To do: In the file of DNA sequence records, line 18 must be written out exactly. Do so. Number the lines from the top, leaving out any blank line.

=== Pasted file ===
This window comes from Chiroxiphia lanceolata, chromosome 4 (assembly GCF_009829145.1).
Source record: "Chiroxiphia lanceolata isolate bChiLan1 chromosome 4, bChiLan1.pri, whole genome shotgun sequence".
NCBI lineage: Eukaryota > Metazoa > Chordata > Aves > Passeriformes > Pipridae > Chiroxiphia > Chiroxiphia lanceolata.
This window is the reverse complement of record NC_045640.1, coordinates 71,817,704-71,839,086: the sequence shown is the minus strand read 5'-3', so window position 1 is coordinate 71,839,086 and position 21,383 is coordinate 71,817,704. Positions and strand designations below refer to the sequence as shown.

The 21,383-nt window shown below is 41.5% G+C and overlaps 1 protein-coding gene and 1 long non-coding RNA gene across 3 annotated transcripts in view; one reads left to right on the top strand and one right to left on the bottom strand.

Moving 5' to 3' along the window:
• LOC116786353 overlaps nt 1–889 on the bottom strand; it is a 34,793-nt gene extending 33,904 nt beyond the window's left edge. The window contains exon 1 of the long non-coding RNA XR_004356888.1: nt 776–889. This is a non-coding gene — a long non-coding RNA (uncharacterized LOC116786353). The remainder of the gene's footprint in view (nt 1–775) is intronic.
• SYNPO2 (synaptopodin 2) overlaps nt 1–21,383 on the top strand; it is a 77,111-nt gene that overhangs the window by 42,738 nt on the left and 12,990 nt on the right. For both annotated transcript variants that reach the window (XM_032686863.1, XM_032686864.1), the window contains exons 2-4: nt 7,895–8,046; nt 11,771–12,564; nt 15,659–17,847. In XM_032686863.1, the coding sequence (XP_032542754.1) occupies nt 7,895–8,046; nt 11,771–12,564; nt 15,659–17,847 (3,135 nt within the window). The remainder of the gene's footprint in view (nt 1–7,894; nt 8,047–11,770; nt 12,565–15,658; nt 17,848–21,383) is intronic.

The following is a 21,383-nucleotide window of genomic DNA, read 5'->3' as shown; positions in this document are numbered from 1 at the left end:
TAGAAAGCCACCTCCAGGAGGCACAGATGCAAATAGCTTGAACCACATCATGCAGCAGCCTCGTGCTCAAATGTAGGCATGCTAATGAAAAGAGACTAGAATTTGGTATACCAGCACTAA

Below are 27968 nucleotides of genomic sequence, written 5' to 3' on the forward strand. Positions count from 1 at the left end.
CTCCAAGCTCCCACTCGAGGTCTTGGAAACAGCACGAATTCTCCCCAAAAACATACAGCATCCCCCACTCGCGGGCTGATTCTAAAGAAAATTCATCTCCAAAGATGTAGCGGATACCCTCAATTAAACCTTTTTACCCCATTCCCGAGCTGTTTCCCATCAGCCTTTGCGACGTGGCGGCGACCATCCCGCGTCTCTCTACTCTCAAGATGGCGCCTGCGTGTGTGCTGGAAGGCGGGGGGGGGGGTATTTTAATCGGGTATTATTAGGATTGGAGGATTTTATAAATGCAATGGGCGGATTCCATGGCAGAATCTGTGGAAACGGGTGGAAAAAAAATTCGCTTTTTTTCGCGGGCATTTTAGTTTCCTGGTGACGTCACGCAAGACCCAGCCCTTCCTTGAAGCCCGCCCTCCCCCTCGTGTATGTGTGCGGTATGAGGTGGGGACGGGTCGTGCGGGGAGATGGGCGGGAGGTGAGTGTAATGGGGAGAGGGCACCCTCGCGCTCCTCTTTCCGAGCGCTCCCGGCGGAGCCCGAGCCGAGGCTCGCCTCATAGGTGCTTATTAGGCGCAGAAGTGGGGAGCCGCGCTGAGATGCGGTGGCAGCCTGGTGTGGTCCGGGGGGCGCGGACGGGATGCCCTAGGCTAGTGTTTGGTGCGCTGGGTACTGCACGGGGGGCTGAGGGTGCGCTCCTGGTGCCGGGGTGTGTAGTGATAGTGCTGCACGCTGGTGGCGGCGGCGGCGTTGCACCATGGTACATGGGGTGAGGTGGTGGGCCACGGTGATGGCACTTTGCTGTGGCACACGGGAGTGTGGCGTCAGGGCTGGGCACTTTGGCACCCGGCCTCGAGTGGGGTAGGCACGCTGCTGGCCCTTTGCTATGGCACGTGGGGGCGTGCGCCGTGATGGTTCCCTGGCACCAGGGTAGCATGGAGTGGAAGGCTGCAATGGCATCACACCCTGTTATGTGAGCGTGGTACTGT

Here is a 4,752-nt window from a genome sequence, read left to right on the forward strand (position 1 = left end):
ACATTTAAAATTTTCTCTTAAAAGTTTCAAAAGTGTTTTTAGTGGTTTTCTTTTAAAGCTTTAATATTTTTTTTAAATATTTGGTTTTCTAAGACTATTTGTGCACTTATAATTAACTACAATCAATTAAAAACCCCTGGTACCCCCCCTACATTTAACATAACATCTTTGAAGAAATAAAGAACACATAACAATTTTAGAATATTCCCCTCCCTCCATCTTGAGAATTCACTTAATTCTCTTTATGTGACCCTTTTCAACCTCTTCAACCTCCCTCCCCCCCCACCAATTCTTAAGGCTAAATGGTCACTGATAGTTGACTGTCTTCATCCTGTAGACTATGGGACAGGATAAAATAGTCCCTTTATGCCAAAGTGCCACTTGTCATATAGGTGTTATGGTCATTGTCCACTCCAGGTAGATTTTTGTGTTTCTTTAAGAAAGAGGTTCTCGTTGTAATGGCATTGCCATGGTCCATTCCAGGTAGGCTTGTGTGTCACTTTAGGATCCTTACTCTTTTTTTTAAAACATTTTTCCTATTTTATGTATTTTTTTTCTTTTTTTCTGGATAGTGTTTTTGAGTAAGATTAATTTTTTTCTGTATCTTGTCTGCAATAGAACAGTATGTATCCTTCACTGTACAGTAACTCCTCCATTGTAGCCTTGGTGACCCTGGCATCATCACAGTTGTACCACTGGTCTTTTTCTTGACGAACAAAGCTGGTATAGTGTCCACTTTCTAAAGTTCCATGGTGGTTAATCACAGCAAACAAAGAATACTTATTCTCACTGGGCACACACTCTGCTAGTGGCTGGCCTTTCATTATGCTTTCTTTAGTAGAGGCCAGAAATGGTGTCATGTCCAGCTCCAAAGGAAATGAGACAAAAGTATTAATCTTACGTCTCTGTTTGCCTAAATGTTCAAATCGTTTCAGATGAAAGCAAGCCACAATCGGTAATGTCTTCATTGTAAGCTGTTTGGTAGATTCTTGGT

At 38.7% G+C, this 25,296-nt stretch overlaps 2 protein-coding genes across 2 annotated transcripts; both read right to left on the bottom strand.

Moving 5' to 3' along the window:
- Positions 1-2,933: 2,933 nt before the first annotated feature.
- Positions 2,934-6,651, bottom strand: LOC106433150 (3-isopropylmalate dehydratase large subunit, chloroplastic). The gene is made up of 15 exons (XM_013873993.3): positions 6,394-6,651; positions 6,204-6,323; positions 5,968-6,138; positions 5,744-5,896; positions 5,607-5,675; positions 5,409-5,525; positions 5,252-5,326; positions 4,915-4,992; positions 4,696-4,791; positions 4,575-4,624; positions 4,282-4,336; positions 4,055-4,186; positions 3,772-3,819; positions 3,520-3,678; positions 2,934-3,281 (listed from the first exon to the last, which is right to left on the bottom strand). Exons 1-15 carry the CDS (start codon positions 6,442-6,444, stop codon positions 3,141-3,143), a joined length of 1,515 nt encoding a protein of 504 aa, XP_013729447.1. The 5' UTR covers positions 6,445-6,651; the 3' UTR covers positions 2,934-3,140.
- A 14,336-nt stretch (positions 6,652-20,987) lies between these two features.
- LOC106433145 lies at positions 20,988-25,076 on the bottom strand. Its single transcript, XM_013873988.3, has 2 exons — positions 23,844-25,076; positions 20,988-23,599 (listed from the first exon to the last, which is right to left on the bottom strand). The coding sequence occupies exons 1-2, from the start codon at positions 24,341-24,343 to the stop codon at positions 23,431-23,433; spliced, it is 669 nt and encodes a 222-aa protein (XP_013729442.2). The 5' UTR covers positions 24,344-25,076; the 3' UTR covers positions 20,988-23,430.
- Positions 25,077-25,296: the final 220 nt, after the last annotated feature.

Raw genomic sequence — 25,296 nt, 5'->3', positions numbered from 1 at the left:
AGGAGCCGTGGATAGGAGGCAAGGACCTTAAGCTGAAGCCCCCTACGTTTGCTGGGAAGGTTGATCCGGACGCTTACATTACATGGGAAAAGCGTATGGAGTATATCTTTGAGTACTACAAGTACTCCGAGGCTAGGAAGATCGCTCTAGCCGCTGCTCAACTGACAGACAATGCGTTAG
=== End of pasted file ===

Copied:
- Positions 2,934-6,651, bottom strand: LOC106433150 (3-isopropylmalate dehydratase large subunit, chloroplastic). The gene is made up of 15 exons (XM_013873993.3): positions 6,394-6,651; positions 6,204-6,323; positions 5,968-6,138; positions 5,744-5,896; positions 5,607-5,675; positions 5,409-5,525; positions 5,252-5,326; positions 4,915-4,992; positions 4,696-4,791; positions 4,575-4,624; positions 4,282-4,336; positions 4,055-4,186; positions 3,772-3,819; positions 3,520-3,678; positions 2,934-3,281 (listed from the first exon to the last, which is right to left on the bottom strand). Exons 1-15 carry the CDS (start codon positions 6,442-6,444, stop codon positions 3,141-3,143), a joined length of 1,515 nt encoding a protein of 504 aa, XP_013729447.1. The 5' UTR covers positions 6,445-6,651; the 3' UTR covers positions 2,934-3,140.